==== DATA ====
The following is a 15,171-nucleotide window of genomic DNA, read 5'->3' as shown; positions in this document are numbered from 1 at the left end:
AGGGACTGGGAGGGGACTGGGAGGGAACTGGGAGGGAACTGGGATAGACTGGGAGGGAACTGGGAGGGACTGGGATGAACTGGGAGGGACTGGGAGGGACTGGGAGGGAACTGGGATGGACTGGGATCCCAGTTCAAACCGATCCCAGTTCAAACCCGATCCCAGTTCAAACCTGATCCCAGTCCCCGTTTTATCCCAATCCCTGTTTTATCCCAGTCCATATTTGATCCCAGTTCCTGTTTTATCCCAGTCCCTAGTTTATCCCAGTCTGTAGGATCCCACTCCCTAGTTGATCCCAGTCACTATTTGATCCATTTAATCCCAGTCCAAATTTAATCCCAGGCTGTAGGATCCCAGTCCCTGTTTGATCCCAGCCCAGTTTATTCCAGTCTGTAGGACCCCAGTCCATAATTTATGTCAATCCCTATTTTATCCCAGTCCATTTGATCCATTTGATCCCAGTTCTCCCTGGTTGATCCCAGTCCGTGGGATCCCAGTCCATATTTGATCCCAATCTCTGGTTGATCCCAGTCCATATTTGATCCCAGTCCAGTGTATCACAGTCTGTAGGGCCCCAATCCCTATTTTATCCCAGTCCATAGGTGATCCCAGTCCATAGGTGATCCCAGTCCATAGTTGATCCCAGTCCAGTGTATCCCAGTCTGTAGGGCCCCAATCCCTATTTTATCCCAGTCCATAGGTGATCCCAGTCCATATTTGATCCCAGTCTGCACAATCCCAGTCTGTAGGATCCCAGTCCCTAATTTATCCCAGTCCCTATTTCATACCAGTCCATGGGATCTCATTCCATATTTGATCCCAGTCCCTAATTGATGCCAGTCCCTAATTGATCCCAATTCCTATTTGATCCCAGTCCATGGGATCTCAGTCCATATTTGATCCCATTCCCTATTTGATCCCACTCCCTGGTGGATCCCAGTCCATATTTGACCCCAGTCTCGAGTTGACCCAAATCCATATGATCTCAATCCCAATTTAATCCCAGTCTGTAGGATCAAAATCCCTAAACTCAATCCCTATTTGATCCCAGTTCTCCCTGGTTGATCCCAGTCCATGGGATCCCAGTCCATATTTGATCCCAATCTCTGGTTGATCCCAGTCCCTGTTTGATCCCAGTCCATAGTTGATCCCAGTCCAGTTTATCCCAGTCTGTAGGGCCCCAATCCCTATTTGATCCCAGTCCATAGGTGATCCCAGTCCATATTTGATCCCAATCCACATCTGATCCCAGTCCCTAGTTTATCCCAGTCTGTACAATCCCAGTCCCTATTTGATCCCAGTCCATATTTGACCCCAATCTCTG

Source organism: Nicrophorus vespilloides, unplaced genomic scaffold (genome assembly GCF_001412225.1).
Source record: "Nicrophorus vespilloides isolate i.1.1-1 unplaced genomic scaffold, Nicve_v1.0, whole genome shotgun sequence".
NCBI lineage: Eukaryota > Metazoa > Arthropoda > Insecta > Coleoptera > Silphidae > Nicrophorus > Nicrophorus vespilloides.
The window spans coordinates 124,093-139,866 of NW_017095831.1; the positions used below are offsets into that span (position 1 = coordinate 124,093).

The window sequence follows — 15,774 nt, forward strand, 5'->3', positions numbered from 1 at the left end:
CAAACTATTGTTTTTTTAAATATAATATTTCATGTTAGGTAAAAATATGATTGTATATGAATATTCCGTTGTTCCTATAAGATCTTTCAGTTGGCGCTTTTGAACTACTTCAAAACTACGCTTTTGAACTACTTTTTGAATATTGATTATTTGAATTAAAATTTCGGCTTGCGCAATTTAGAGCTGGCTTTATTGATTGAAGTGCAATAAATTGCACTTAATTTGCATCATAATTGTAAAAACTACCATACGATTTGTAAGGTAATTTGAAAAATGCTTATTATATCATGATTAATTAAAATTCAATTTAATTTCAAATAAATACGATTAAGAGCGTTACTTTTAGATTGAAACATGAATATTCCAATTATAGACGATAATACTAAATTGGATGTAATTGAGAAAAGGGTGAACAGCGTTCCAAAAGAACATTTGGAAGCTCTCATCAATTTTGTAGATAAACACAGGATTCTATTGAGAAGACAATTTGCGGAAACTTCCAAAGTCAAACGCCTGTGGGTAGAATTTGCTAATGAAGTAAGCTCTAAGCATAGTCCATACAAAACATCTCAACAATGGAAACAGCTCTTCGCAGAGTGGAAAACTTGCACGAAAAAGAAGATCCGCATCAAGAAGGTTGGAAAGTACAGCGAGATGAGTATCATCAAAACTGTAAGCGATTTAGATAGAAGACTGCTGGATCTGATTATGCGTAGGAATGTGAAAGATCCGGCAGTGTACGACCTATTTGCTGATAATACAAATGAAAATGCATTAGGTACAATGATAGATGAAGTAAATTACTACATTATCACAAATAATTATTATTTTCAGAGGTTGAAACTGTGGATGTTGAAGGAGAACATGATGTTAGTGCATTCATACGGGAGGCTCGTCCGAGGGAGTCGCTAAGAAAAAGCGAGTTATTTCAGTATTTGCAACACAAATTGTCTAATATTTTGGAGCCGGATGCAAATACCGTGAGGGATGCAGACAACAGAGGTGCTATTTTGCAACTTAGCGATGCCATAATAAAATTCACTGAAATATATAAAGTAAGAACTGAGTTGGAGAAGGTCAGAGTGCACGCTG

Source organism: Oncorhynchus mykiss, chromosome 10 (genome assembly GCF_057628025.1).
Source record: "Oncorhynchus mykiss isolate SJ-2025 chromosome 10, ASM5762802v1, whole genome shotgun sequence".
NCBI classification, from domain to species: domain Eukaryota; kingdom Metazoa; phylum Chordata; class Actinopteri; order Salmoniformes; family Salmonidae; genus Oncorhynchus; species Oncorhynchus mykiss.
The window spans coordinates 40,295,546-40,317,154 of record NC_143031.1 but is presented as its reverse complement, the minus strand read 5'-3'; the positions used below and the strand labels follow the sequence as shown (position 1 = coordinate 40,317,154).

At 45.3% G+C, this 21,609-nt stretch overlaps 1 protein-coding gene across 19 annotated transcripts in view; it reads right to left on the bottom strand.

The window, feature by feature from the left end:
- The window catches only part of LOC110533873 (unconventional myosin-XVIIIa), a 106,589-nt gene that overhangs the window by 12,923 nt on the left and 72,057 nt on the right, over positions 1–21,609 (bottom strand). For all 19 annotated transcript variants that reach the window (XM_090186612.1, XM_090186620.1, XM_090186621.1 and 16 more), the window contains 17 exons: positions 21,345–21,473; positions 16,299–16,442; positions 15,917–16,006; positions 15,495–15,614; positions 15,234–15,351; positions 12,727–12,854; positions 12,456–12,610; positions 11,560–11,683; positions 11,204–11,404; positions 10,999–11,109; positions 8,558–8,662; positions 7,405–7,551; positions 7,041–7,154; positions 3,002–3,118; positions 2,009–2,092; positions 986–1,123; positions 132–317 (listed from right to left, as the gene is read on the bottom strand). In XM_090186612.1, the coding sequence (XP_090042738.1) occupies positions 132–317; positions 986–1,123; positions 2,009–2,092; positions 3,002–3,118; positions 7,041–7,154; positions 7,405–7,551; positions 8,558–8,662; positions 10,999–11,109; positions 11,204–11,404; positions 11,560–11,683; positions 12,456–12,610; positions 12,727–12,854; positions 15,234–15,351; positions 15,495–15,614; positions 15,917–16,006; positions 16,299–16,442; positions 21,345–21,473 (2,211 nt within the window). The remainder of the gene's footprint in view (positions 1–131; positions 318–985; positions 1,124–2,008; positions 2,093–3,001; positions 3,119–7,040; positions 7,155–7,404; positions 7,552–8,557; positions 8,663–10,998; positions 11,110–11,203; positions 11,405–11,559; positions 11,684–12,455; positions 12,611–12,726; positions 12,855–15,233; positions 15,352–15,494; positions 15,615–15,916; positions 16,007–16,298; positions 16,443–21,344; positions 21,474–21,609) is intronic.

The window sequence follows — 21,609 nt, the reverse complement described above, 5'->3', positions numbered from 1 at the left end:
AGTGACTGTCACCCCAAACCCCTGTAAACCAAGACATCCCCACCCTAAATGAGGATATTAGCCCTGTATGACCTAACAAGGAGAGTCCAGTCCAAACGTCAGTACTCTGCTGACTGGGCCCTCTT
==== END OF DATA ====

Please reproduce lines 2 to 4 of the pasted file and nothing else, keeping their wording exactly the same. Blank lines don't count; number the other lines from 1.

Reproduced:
AGGGACTGGGAGGGGACTGGGAGGGAACTGGGAGGGAACTGGGATAGACTGGGAGGGAACTGGGAGGGACTGGGATGAACTGGGAGGGACTGGGAGGGACTGGGAGGGAACTGGGATGGACTGGGATCCCAGTTCAAACCGATCCCAGTTCAAACCCGATCCCAGTTCAAACCTGATCCCAGTCCCCGTTTTATCCCAATCCCTGTTTTATCCCAGTCCATATTTGATCCCAGTTCCTGTTTTATCCCAGTCCCTAGTTTATCCCAGTCTGTAGGATCCCACTCCCTAGTTGATCCCAGTCACTATTTGATCCATTTAATCCCAGTCCAAATTTAATCCCAGGCTGTAGGATCCCAGTCCCTGTTTGATCCCAGCCCAGTTTATTCCAGTCTGTAGGACCCCAGTCCATAATTTATGTCAATCCCTATTTTATCCCAGTCCATTTGATCCATTTGATCCCAGTTCTCCCTGGTTGATCCCAGTCCGTGGGATCCCAGTCCATATTTGATCCCAATCTCTGGTTGATCCCAGTCCATATTTGATCCCAGTCCAGTGTATCACAGTCTGTAGGGCCCCAATCCCTATTTTATCCCAGTCCATAGGTGATCCCAGTCCATAGGTGATCCCAGTCCATAGTTGATCCCAGTCCAGTGTATCCCAGTCTGTAGGGCCCCAATCCCTATTTTATCCCAGTCCATAGGTGATCCCAGTCCATATTTGATCCCAGTCTGCACAATCCCAGTCTGTAGGATCCCAGTCCCTAATTTATCCCAGTCCCTATTTCATACCAGTCCATGGGATCTCATTCCATATTTGATCCCAGTCCCTAATTGATGCCAGTCCCTAATTGATCCCAATTCCTATTTGATCCCAGTCCATGGGATCTCAGTCCATATTTGATCCCATTCCCTATTTGATCCCACTCCCTGGTGGATCCCAGTCCATATTTGACCCCAGTCTCGAGTTGACCCAAATCCATATGATCTCAATCCCAATTTAATCCCAGTCTGTAGGATCAAAATCCCTAAACTCAATCCCTATTTGATCCCAGTTCTCCCTGGTTGATCCCAGTCCATGGGATCCCAGTCCATATTTGATCCCAATCTCTGGTTGATCCCAGTCCCTGTTTGATCCCAGTCCATAGTTGATCCCAGTCCAGTTTATCCCAGTCTGTAGGGCCCCAATCCCTATTTGATCCCAGTCCATAGGTGATCCCAGTCCATATTTGATCCCAATCCACATCTGATCCCAGTCCCTAGTTTATCCCAGTCTGTACAATCCCAGTCCCTATTTGATCCCAGTCCATATTTGACCCCAATCTCTG

Source organism: Nicrophorus vespilloides, unplaced genomic scaffold (genome assembly GCF_001412225.1).
Source record: "Nicrophorus vespilloides isolate i.1.1-1 unplaced genomic scaffold, Nicve_v1.0, whole genome shotgun sequence".